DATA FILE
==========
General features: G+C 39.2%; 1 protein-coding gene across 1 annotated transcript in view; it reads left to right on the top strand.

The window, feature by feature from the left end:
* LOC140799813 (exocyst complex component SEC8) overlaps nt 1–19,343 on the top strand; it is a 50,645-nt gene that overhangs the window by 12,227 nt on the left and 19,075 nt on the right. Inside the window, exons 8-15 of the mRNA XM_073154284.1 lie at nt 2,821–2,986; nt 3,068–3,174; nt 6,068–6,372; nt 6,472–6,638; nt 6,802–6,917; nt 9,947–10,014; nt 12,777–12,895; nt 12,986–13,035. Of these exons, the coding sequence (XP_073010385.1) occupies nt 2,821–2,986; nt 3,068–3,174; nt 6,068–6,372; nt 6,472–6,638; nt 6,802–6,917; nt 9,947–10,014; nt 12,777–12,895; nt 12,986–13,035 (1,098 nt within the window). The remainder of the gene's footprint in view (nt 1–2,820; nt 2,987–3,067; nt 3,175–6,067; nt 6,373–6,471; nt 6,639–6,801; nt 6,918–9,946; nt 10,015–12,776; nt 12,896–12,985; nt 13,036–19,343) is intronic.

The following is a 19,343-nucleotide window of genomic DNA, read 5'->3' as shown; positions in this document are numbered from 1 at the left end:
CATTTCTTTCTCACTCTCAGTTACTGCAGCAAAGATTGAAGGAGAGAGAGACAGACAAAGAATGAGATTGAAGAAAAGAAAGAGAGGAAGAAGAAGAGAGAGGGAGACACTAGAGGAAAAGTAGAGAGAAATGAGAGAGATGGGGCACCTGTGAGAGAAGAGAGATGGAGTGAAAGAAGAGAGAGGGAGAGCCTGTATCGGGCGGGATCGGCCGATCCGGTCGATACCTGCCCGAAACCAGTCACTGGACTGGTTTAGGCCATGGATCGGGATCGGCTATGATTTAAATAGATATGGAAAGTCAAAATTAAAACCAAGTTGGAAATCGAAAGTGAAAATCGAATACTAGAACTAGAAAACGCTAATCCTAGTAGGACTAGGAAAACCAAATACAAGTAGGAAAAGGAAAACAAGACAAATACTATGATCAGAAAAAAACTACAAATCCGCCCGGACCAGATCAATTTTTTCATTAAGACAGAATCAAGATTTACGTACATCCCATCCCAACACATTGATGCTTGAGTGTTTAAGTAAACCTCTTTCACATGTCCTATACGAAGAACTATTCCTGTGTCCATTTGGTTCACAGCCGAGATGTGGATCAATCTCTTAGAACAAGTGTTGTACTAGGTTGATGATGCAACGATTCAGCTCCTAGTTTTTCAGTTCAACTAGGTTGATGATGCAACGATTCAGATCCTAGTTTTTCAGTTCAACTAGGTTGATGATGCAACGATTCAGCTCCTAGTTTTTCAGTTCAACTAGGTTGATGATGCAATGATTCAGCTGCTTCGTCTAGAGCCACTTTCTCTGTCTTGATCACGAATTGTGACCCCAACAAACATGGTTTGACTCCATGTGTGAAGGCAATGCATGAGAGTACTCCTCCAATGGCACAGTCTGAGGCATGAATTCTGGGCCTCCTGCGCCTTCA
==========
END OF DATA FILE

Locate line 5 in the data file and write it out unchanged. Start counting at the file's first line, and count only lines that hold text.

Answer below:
CATTTCTTTCTCACTCTCAGTTACTGCAGCAAAGATTGAAGGAGAGAGAGACAGACAAAGAATGAGATTGAAGAAAAGAAAGAGAGGAAGAAGAAGAGAGAGGGAGACACTAGAGGAAAAGTAGAGAGAAATGAGAGAGATGGGGCACCTGTGAGAGAAGAGAGATGGAGTGAAAGAAGAGAGAGGGAGAGCCTGTATCGGGCGGGATCGGCCGATCCGGTCGATACCTGCCCGAAACCAGTCACTGGACTGGTTTAGGCCATGGATCGGGATCGGCTATGATTTAAATAGATATGGAAAGTCAAAATTAAAACCAAGTTGGAAATCGAAAGTGAAAATCGAATACTAGAACTAGAAAACGCTAATCCTAGTAGGACTAGGAAAACCAAATACAAGTAGGAAAAGGAAAACAAGACAAATACTATGATCAGAAAAAAACTACAAATCCGCCCGGACCAGATCAATTTTTTCATTAAGACAGAATCAAGATTTACGTACATCCCATCCCAACACATTGATGCTTGAGTGTTTAAGTAAACCTCTTTCACATGTCCTATACGAAGAACTATTCCTGTGTCCATTTGGTTCACAGCCGAGATGTGGATCAATCTCTTAGAACAAGTGTTGTACTAGGTTGATGATGCAACGATTCAGCTCCTAGTTTTTCAGTTCAACTAGGTTGATGATGCAACGATTCAGATCCTAGTTTTTCAGTTCAACTAGGTTGATGATGCAACGATTCAGCTCCTAGTTTTTCAGTTCAACTAGGTTGATGATGCAATGATTCAGCTGCTTCGTCTAGAGCCACTTTCTCTGTCTTGATCACGAATTGTGACCCCAACAAACATGGTTTGACTCCATGTGTGAAGGCAATGCATGAGAGTACTCCTCCAATGGCACAGTCTGAGGCATGAATTCTGGGCCTCCTGCGCCTTCA